Kenne: Yeah, I have a few stories about that. I had a song when I was in Antigua called 'Don't Give It Up' and a guy was going to kill himself... he was about to commit suicide but he said my song came on and he didn't do it. It was playing on this station called Gem Radio. He comes to see me perform a lot and he always comes and shakes my hand and says thank you.
Another time, I was on the way to Orlando and I met a lady on the train. I'd just finishsed my album and I let her hear a song called 'Get Up and Go' and she said that she needs to get up and go because she was stuck and what she was doing wasn't bringing peace to her, so she decided to move to Florida. She's my friend on Facebook now and we chat sometimes.
I inspire a lot of people but they give me strength too. We, as artists, sing songs for people, but sometimes we need help too. The people give me the strength I need and I know I was born for this. There's nothing I'd rather do on this earth.
Zoe: I forgot to ask you, how did you get your stage name?
Kenne: I created it myself. My name was Kenne B and I went to Antigua and I'd been through a few competitions, like I won the Caribbean Star Search and I was getting a warm welcome there until people found out I was Jamaican and started stereotyping me, so I had to learn how to not be stereotyped.
Zoe: What can we expect from you in the next few months?
Kenne: Well I've been telling people I want to put out a new songs every 2 weeks, so I'm working on doing that right now. If you go on iTunes every 2 weeks, you should see something from me. I don't have a big marketing brand/sponsor or anything - it's all independent - so I need to make sure I keep putting out new songs.
Vybz Kartel [Jamaican dancehall artist], or even Jah Cure [Jamaican reggae artist], when they're in prison, they put out a lot of music. I'm not in prison so I have no excuse!
A few days ago I released a new track called 'I Swear', as well as 'No Dead Love', 'Touch', 'Where Is The Love', and I've been on a compilation recently with Christopher Martin called the Struggle Riddim, produced by Weedy G from the UK. I've also just been on the Squeeze Riddim featuring Elephant Man and Mad Cobra out of Jamaica.
I'm going to be doing two singles with a big producer in Jamaica called Don Corleon. He produces a lot of Jah Cure's stuff. What happened was this guy from Ruff Cut, which is a big band in Jamaica, reached out to me and told me that somebody heard my music and wants to produce with me and it turns out it's Don Corleon. That's a big milestone for me. I spoke to him yesterday and he let me hear this beat which sounded really good. It's a reggae beat so he wants me to do a culture song on it. I'm really excited for that.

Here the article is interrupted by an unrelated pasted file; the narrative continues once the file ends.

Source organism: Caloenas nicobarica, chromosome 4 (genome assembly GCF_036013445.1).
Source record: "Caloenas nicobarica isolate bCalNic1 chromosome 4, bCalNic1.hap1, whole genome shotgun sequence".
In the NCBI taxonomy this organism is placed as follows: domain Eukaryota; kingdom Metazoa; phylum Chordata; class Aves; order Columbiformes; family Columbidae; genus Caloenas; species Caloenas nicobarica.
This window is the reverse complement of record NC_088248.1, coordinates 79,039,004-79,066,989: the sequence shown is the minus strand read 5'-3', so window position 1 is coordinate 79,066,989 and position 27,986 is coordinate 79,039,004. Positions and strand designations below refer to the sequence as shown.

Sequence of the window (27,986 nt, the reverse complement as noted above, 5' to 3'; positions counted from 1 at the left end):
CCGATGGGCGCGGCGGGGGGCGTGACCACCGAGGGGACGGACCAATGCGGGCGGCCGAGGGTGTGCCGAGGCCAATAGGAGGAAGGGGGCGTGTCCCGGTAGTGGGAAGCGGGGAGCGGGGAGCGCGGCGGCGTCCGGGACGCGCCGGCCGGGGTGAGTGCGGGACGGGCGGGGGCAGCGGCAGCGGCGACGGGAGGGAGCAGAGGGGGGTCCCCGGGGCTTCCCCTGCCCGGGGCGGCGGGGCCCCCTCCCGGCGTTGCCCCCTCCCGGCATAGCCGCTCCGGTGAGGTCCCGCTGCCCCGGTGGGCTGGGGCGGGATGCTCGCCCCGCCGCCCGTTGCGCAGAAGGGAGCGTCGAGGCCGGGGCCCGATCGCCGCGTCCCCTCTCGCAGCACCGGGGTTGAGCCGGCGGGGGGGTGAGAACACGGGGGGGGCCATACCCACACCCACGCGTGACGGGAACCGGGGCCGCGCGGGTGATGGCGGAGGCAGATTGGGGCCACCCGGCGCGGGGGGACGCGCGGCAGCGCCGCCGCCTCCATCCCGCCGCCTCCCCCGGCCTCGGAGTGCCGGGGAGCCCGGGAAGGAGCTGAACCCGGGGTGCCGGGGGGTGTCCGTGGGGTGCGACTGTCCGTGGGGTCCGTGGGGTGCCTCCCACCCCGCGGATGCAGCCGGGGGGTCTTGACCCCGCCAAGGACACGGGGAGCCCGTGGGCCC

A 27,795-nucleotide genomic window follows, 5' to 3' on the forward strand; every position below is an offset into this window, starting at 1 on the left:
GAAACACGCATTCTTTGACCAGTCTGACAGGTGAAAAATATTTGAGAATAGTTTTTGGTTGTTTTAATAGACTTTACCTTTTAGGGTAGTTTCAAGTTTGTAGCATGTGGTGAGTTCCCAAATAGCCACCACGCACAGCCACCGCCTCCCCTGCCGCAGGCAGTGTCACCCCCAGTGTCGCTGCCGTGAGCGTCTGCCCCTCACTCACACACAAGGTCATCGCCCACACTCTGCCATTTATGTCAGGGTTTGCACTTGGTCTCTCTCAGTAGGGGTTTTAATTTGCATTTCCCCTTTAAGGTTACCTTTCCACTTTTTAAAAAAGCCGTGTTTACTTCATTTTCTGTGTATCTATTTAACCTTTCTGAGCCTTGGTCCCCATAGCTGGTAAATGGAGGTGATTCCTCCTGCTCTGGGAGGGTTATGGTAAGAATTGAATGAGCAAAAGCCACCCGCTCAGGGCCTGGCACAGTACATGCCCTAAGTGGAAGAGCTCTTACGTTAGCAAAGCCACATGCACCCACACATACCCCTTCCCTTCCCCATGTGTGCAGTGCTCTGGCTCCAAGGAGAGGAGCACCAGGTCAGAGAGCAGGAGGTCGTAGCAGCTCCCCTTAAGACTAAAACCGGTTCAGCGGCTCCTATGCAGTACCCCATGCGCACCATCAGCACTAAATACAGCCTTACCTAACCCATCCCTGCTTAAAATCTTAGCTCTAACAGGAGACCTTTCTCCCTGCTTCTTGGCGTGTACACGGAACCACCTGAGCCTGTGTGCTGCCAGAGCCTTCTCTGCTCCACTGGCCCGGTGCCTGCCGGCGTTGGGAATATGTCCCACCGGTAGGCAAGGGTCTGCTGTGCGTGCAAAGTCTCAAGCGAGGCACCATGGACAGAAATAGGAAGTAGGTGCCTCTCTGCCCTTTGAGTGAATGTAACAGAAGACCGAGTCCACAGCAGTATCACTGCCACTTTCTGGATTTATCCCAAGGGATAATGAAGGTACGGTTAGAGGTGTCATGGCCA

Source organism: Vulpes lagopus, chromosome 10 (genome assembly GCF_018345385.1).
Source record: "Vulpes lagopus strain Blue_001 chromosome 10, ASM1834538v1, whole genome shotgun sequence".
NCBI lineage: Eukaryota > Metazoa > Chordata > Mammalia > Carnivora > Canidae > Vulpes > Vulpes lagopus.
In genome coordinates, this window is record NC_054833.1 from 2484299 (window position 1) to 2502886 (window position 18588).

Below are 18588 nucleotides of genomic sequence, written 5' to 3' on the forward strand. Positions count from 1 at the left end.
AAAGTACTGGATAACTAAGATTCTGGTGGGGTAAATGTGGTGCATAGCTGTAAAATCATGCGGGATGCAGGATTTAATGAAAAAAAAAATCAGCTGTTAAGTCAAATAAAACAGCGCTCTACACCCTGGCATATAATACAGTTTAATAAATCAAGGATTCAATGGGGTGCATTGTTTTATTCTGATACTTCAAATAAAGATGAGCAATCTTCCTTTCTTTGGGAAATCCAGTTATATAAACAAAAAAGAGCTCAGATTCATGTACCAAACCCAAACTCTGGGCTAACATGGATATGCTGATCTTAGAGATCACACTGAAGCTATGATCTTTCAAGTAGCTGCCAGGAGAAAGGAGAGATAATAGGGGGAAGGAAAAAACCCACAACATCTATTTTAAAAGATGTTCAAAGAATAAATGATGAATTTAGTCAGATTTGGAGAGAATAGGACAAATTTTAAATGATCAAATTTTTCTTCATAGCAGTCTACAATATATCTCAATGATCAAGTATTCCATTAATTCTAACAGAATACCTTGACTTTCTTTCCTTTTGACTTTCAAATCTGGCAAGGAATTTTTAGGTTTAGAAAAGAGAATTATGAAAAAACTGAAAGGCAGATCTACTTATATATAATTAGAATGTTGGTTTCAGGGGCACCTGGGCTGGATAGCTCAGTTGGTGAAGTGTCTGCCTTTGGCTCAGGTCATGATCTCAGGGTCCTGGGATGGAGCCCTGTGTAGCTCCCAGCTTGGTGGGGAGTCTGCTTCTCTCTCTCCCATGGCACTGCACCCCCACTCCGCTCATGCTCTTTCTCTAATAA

Zoe: That's pretty cool. You mentioned iTunes and I was going to say you seem to have a lot of stuff on there compared to some other soca artists...
Kenne: Yeah, I try to own my stuff now. When I was in Antigua, normally I'd wait for Carnival to finish and then I'd wait for Chosen Sounds [studio in Antigua] or someone else to say "we're looking for the best songs for a compilation CD and we're going to put it on iTunes". I'd see if they picked my song and if they picked it, it would go on iTunes, and if they didn't then I'd assume it wasn't good enough.
Now, I don't do that. I put almost all of my stuff on iTunes now because even if someone in my region might not like it, someone in a different region almost certainly will. If we think about where we are all the time, we're just going to do music for where we are. You have to think of the whole world. The world is weird. Everyone is different so even if some people don't like my song, some other people will. The world is so big and so small at the same time.
I put my stuff on there to keep my portfolio updated. It's not common for artists to get signed from YouTube unless you have really high view counts. Other than that, it'll be from iTunes and SoundCloud and things like that, so it's important for me to have my music on there so that companies can see what I'm doing and see that I'm serious with it.
Make sure you keep up to date with Kenne Blessin.
Twitter - @KenneBlessin
Facebook - Kenne Blessin
Bookings - 404-519-6120
To read more about Zoe Reeve and her adventures, check out her blog - zoereeve93.wordpress.com